Ermias Davidson Asghedom — better known as rapper, businessman and philanthropist Nipsey Hussle — was killed Sunday, gunned down in front of his own Marathon Clothing Store in his hometown of Los Angeles. Two others were wounded. Hussle was 33 years old. Hussle’s acclaimed 2017 Victory Lap was nominated for a Grammy in the best rap album category. He is survived by his two children and girlfriend, the actor Lauren London.
I spent 10 minutes staring at a blank Word document. Then wrote the above paragraph. Then stared at that paragraph for another 10 minutes, still in shock at what I’d just typed. In one afternoon Nipsey Hussle went from living the inspirational tale of how one man can ascend beyond the conditions of his childhood and become a pillar in his community to being shot to death by an assailant or assailants yet to be arrested.
In 2018, Nipsey Hussle opened a STEM center and a coworking space called Vector 90 in the Crenshaw District. Now the avid Los Angeles Lakers fan is also another reminder that escape from the so-called ‘hood can be a fleeting dream for even the best of us.
And by all accounts, Nipsey Hussle was one of the best of us. Besides being an undeniably authentic rapper, he was a disruptor in the business of music, banking on himself by selling albums for $100 and for $1,000 each, respectively — moves that inspired Jay-Z to buy 100 copies of the former. He pumped resources back into his beloved Crenshaw neighborhood, including investing in the real estate that housed his Marathon Clothing store. His business acumen and philanthropy had become as legendary as his mixtapes and albums.
We lost more than a rapper Sunday. We lost someone who loved us. As of this writing, there are no suspects in the shooting, and it’s easy to feel there never will be. Bullets that end in black bodies after flying out of unidentified phantoms is far too common in America. Nipsey Hussle never shied away from his troubled past, he was a member of the Rollin’ 60s Crips and focused a lot of his early music on the life he lived before turning himself around. Like he said on “Grindin’ All My Life” from Victory Lap: Damn right, I like the life I built / I’m from west side, 60, s—, I might got killed / Standin’ so tall, they think I might got stilts/ Legendary baller, like Mike, like Wilt. He rapped about all of it.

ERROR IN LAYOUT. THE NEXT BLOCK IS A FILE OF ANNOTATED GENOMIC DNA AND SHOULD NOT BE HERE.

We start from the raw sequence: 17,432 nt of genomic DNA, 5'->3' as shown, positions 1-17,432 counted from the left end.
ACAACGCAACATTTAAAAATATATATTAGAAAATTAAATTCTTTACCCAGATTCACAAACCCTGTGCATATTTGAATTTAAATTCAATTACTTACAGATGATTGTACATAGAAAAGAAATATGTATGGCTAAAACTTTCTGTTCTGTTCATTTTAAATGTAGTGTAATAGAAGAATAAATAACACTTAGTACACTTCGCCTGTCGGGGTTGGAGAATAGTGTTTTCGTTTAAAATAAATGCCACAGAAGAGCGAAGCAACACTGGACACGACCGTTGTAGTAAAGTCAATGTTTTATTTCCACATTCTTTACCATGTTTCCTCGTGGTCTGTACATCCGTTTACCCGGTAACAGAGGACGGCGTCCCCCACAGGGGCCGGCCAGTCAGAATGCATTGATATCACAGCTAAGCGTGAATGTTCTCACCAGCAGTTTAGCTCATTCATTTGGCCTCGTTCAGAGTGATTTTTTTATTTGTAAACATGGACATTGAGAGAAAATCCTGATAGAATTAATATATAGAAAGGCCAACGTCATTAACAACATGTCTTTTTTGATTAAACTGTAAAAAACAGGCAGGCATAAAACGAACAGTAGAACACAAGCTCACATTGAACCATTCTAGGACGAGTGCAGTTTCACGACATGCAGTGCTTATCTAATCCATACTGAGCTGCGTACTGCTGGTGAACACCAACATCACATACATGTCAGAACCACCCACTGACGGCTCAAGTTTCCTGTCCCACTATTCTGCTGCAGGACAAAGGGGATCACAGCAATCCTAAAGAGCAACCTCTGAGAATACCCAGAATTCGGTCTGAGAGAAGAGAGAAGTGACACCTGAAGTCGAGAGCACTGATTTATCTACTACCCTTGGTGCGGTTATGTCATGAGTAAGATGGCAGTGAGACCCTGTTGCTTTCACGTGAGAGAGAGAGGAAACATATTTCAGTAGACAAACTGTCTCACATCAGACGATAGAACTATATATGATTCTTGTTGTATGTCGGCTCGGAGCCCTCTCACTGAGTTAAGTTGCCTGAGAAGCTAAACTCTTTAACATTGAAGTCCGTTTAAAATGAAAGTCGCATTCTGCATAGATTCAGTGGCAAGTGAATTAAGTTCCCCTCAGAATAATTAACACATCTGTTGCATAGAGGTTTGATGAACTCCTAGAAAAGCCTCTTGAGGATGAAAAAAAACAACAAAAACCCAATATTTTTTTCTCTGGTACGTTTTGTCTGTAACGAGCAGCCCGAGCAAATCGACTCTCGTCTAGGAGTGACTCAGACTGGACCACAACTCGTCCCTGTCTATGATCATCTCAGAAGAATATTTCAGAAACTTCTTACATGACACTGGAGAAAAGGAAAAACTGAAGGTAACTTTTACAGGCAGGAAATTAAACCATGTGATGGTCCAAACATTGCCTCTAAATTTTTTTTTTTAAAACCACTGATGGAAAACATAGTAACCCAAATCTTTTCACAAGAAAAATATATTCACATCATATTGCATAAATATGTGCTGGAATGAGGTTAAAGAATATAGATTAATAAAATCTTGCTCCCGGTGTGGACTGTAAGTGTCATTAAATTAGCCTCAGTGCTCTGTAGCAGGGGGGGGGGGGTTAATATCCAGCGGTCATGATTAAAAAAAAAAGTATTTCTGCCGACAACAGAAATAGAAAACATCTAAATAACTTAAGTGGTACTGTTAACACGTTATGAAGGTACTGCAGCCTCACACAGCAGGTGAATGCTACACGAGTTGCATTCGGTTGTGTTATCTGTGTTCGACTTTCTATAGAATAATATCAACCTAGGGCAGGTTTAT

“I grew up in gang culture,” he told the Los Angeles Times last February. “We dealt with death, with murder. It was like living in a war zone … people die on these blocks, and everybody is a little bit immune to it. I guess they call it post-traumatic stress, when you have people that have been at war for such a long time. I think L.A. suffers from that, because it’s not normal, yet we embrace it like it is.”
I often think about a study released in 2017 by the Massachusetts Institute of Technology. It stated that it takes 20 years of nothing going wrong in a person’s life — perfect education, great college decisions, financial perfection — to escape poverty. Two decades. I think about what that means for people like Nipsey Hussle — black people who had to claw to survive and, no matter how much money he makes or how much good he does, the bullets still find him. He escaped poverty, but he couldn’t escape America.
The best we can do is keep his memory alive the best we can. For Nipsey. For Mac Miller. For Tech 9. For Tupac, Big L and Biggie before them. And far too many others. Learn his lessons. Give back. Believe in ourselves. That’s their legacy, and the real victory lap for Nipsey Hussle.